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George Bernard Shaw once said there is no sincerer love than the love of food, and when you walk into The Cheddar Stop you can feel the love oozing out of the coolers and displays. First and foremost let’s talk about the fudge, because thoughts of the Ottawa Valley Fudge I took pictures of is still imprinted in my mind. Families are like Fudge. Mostly sweet with a few nuts—and would you be considered nutty if you tried their Jelly Donut flavour? Or how about Tiger Butter? That’s what I thought. Let’s face it, a nice piece of creamy fudge does a lot for some people; it does for me, and my bootay.


Judy Langdon was once a service contractor and she sold Ottawa Valley Fudge on the side. In my personal view fudge is always a front runner and soon Judy bought The Cheddar shop on Hwy 7. She and husband Rob Hunt decided to expand on other delicious items for foodies.

Most of us have fond memories of food from our childhood. Whether it was our mom’s homemade soup or a memorable chocolate birthday cake, food has a way of transporting us back to the past. Judy stocks everything, and anything, that will bring up past memories or create new ones. Savoury and Fruit Pies from Delicious Baking in Perth. Frozen and ready to bake so everyone will think Grandma had a hand in it. Home made fresh-baked Butter Tarts to die for. As someone posted on her Facebook page:

“Someone gave Judy’s butter tarts a to-die-for recommendation and I totally agree. Perfect flaky crust holding a delicious gooey filling.”

You can’t get St. Albert’s cheese curds any fresher, or squeakier for your gourmet Poutine!  It’s delivered fresh to the store, Mon-Sat. for your enjoyment. There is Chris Bros Pepperoni available from down east and of course Balderson Cheese, fresh “Off the Block”. They are also carry Pilgrimage Cheese which is locally handcrafted in Elgin and Buschgarden Farmstead Cheese.

Food for the body is not enough. There must be food for the soul. So how about filling your inner soul with 12 different kinds of old fashioned milkshakes? Or memories of an old fashioned Root Beer Float made from Reid’s ice cream? If something less rich is your choice The Cheddar Stop carries real English tea so you can have a proper brew with those butter tarts. They even have de-alcholized wine for a relaxing glass on the patio with a side of their delicious cheeses.

The Cheddar Stop specializes too. Sue’s Gluten Free Cakes are in their freezer, and they also have gluten free ice cream cones too! Gift baskets are lovingly made to order for any occasion. The Highway 7 food emporium also has fresh Thompsontown Maple Syrup, Maple Fudge, Maple Cheddar, and lots of other goodies from Clayton. Just in time for some sugar on snow.

You don’t need a silver fork to eat good food, all you need to do is pop in to The Cheddar Stop to make some of your meals delicious. This weekend The Cheddar Stop is going to be serving homemade ice cream sandwiches. That’s right– fresh warm cookies with Reids or Nestle’s ice cream in the middle. How is that for a foodie fantasy? Take your Mum to an ice cream brunch!

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The Cheddar Stop featuring Ottawa Valley Fudge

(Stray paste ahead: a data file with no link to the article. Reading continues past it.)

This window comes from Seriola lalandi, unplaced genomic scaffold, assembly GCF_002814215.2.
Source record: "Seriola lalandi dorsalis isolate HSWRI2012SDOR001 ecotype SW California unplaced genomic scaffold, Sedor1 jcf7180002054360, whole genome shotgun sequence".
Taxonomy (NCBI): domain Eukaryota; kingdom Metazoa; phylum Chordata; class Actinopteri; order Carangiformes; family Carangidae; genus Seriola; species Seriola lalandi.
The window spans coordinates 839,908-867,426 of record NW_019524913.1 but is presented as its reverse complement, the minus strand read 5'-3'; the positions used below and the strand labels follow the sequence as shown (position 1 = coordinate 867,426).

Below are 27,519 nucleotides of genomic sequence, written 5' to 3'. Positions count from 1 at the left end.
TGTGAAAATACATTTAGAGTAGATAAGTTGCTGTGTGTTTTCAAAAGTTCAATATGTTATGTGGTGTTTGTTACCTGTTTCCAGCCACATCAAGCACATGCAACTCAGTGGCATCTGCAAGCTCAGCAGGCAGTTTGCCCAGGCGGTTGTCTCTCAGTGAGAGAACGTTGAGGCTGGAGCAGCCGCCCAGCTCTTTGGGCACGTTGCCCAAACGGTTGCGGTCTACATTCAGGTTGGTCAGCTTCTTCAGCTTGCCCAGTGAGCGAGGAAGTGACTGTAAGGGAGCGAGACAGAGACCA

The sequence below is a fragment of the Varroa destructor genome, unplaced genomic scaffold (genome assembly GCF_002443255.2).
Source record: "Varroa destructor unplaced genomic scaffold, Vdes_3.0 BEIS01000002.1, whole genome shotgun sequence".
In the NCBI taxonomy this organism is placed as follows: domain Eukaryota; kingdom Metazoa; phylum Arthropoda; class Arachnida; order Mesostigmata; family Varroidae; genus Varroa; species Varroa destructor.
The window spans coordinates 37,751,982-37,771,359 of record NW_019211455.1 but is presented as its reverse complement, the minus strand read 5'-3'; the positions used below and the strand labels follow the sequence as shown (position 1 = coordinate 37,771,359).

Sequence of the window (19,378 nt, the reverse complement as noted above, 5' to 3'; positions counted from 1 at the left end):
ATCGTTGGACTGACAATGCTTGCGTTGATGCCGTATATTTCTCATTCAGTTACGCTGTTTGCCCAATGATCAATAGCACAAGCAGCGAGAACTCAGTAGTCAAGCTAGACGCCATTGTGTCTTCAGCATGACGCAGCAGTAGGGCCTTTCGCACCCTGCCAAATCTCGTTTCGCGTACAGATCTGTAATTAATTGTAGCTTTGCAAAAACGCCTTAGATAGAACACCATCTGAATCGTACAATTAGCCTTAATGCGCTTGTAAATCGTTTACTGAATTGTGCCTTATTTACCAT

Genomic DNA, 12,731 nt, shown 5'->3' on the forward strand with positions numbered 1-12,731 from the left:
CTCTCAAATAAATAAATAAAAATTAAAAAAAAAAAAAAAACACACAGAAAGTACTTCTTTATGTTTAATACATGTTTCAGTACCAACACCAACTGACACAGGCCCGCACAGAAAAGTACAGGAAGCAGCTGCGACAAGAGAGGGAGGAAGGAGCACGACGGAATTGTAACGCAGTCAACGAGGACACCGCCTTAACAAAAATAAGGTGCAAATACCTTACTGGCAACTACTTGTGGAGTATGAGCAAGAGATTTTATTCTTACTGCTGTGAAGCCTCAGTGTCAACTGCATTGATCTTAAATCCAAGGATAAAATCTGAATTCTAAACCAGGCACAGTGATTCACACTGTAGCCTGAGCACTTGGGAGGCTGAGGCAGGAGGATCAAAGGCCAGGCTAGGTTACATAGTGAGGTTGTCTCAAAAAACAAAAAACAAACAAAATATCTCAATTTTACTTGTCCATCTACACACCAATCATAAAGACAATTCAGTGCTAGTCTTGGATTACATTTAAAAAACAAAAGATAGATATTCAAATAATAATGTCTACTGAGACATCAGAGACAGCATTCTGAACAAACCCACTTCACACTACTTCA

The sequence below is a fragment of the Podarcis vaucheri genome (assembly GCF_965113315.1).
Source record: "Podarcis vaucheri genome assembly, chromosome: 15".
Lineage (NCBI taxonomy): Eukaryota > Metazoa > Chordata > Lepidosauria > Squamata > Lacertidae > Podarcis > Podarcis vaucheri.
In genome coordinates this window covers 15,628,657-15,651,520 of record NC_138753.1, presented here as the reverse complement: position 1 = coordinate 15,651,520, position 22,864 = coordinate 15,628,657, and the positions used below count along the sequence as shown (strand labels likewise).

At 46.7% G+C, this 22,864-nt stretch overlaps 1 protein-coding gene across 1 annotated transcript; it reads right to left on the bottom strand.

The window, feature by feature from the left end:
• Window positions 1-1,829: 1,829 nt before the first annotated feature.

10471 Hwy 7
Carleton Place, Ontario
 
(613) 257-3000

Sticky Fingers – With Apologies to Edward Gorey –Wheeler’s Pancake House

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ALL PHOTOS BY LINDA SECCASPINA 2013

 

It was a cold snowy day when Basil and Una went for a drive,

It was just the type of day that made you happy to be alive.

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Basil had not wanted to make the journey to the house of sweet treats,

But Una had insisted, as she had heard it was quite neat.

Una was fascinated with the pioneer tales of yesteryear,

And had heard that magic lurked in the woods not far from there.

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Una was fascinated to see if these tales of golden sweet sticky syrup were true,

She had heard that magic poured from trees and her imagination flew.

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Una and Basil were hungry as they impatiently tapped their fingers,

Waiting for their delicious sweet treat to arrive without delays or lingers.

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As a kind woman made their pancakes in a large vessel,

Basil told Una that he was so hungry she’d better watch her Sugar Bush Special.

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Their pancakes were placed on the table with the utmost of great care,

Basil ate BOTH their meals quickly and Una gave him the darkest stare.

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Suddenly Basil disappeared and was nowhere to be found,

He was not outside by the sap feeders and there was nary a sound.

 

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The llamas giggled next to the sheep,

They had seen Basil but were not making a peep.

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There were no footsteps in the snow where Basil might have been,

It was so quiet and peaceful you could not hear the drop of a pin.

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There was no trace of Basil hiding behind the wood,

He was nowhere,  yet we saw a piece of his hood.

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All of a sudden from the depths of the earth came an fat orange-coloured cat,

He giggled and smiled and said, “I know where Basil is at!”